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Articles tagged with: mental health

3 Mistakes To Avoid When Making Your New Year’s Resolution List

3 Mistakes To Avoid When Making Your New Year’s Resolution List
Published Thursday, 04 January 2018

Welcome 2018!

The beginning of every year presents a time to look back and reflect upon how we spent the last year as well as look ahead to determine how we want to spend the year to come. One classic way this meditation manifests itself is in the form of a New Year's Resolution list. 

New Year’s Resolutions date back to the Babylonians, who are said to be the first to make these yearly goals. However, they did not celebrate the new year on January 1st as we do; 4,000 years ago, the Babylonians celebrated the new year in the spring with the planting of crops.

The tradition was also held by the Romans, though Julius Caesar changed the new year to January 1st. The month of January was named for the Roman god Janus, who was said to look back on the previous year with one face, and forward to the coming year with his other. The Romans would make promises to Janus for better behavior in the coming year.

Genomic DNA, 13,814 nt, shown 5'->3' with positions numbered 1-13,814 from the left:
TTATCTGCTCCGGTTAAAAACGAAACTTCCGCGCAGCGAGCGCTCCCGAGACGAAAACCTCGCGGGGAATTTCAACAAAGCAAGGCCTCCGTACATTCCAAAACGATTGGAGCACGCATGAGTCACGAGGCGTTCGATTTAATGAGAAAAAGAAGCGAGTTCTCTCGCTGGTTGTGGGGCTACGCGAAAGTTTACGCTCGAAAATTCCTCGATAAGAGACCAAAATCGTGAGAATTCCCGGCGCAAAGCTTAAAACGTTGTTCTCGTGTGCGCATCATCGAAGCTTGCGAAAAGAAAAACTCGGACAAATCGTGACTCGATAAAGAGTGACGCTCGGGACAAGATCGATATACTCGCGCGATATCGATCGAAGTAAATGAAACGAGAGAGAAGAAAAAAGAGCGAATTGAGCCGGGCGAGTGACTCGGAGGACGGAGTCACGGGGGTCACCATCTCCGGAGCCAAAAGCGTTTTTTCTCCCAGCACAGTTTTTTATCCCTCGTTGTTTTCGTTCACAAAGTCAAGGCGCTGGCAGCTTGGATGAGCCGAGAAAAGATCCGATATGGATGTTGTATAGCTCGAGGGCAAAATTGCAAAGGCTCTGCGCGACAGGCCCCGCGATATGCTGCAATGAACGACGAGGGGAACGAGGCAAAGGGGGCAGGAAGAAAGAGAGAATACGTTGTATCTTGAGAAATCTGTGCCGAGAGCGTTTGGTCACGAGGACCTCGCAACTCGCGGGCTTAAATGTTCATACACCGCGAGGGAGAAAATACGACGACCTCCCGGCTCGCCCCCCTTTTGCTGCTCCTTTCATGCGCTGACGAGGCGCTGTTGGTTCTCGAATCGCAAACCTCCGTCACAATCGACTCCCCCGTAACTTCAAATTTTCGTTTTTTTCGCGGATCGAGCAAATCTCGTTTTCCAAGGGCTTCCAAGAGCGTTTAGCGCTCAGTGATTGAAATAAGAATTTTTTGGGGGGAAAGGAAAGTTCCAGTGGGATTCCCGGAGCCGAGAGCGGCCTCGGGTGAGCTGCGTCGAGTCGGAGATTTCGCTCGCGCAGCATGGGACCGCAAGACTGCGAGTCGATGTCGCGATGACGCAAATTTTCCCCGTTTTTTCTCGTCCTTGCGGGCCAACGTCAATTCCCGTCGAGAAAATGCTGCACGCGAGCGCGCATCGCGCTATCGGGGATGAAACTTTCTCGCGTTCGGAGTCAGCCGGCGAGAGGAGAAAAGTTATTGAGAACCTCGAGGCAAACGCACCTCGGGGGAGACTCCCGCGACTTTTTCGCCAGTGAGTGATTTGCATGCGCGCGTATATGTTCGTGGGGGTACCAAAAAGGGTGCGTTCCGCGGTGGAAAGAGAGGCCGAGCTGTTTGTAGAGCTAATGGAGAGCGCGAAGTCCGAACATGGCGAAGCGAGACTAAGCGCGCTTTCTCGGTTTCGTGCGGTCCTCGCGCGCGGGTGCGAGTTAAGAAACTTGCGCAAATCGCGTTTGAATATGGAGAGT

In modern society, New Year’s Resolutions can be considered somewhat of a joke. They tend to be something at which we collectively fail. You’ll see lots of new gym memberships in January, and the treadmills are packed through the month, and then somewhere in February, things fall off.

It doesn’t have to be that way! The new year is a fresh start, and you can avoid mistakes that make your New Year’s resolutions harder to keep. Here are three tips to help you stick to your resolutions.

1. Don’t: Be too Broad— Do: Be specific!

We all have general goals for ourselves in the new year. We want to eat healthy, exercise more, save money, etc. However, broad goals are way too hard to keep, and we need to be more specific in what we want to achieve. Beach Body's blog talks about making sure your goal passes the SMART test:

  • S: Specific
  • M: Measurable
  • A: Attainable
  • R: Realistic
  • T: Timely

If your goal is to eat healthier, specifically focus on a meal you want to make healthy. How can you measure what makes that meal healthier for you? Will you have to get up an hour earlier to cook what you want, and is that attainable and realistic? Will you be able to achieve this goal in a timely manner? Looking at your resolution on a more specific platform will help you to keep it and make a lifestyle change.

2. Don’t: Be Negative— Do: Be positive!

The way you word your goals is important. If your goal has to do with your finances, don’t say “Stop being bad with money”. Instead, your goal should be, “Improve amount of money saved,” or “Exercise control in spending habits.” If you’re focusing on the negative aspects of yourself, you will eventually tire of the process of trying to improve. Constantly analyzing yourself in a negative light will likely discourage change, rather than encourage it.